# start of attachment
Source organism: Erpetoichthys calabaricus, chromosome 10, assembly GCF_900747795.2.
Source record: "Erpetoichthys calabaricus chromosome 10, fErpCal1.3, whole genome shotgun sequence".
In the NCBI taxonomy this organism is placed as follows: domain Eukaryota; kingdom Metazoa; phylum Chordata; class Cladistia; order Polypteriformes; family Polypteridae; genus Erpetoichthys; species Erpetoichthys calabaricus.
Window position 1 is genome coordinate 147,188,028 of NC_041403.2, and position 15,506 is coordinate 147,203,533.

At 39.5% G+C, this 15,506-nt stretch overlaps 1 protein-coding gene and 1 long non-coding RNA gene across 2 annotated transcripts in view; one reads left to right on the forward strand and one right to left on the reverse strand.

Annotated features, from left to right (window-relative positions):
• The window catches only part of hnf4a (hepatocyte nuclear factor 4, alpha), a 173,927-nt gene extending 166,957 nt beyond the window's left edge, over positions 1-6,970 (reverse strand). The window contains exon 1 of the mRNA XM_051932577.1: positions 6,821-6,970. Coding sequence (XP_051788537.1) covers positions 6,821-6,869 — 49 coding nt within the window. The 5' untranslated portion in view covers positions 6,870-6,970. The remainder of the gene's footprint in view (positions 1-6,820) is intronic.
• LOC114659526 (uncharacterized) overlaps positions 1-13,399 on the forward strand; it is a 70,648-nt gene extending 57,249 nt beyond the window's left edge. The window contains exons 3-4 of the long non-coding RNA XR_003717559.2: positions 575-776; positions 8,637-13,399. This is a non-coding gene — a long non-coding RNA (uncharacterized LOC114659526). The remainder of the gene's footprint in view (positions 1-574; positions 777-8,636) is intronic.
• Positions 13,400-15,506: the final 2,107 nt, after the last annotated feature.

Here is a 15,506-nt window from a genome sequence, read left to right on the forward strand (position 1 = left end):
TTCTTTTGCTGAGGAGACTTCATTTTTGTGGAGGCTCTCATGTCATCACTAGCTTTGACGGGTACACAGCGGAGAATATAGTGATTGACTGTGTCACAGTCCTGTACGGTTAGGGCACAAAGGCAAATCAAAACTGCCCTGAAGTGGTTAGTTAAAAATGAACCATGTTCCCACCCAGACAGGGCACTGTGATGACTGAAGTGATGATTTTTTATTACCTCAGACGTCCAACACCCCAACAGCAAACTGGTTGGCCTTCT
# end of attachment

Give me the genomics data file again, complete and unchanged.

Source organism: Erpetoichthys calabaricus, chromosome 10, assembly GCF_900747795.2.
Source record: "Erpetoichthys calabaricus chromosome 10, fErpCal1.3, whole genome shotgun sequence".
In the NCBI taxonomy this organism is placed as follows: domain Eukaryota; kingdom Metazoa; phylum Chordata; class Cladistia; order Polypteriformes; family Polypteridae; genus Erpetoichthys; species Erpetoichthys calabaricus.
Window position 1 is genome coordinate 147,188,028 of NC_041403.2, and position 15,506 is coordinate 147,203,533.

At 39.5% G+C, this 15,506-nt stretch overlaps 1 protein-coding gene and 1 long non-coding RNA gene across 2 annotated transcripts in view; one reads left to right on the forward strand and one right to left on the reverse strand.

Annotated features, from left to right (window-relative positions):
• The window catches only part of hnf4a (hepatocyte nuclear factor 4, alpha), a 173,927-nt gene extending 166,957 nt beyond the window's left edge, over positions 1-6,970 (reverse strand). The window contains exon 1 of the mRNA XM_051932577.1: positions 6,821-6,970. Coding sequence (XP_051788537.1) covers positions 6,821-6,869 — 49 coding nt within the window. The 5' untranslated portion in view covers positions 6,870-6,970. The remainder of the gene's footprint in view (positions 1-6,820) is intronic.
• LOC114659526 (uncharacterized) overlaps positions 1-13,399 on the forward strand; it is a 70,648-nt gene extending 57,249 nt beyond the window's left edge. The window contains exons 3-4 of the long non-coding RNA XR_003717559.2: positions 575-776; positions 8,637-13,399. This is a non-coding gene — a long non-coding RNA (uncharacterized LOC114659526). The remainder of the gene's footprint in view (positions 1-574; positions 777-8,636) is intronic.
• Positions 13,400-15,506: the final 2,107 nt, after the last annotated feature.

Here is a 15,506-nt window from a genome sequence, read left to right on the forward strand (position 1 = left end):
TTCTTTTGCTGAGGAGACTTCATTTTTGTGGAGGCTCTCATGTCATCACTAGCTTTGACGGGTACACAGCGGAGAATATAGTGATTGACTGTGTCACAGTCCTGTACGGTTAGGGCACAAAGGCAAATCAAAACTGCCCTGAAGTGGTTAGTTAAAAATGAACCATGTTCCCACCCAGACAGGGCACTGTGATGACTGAAGTGATGATTTTTTATTACCTCAGACGTCCAACACCCCAACAGCAAACTGGTTGGCCTTCT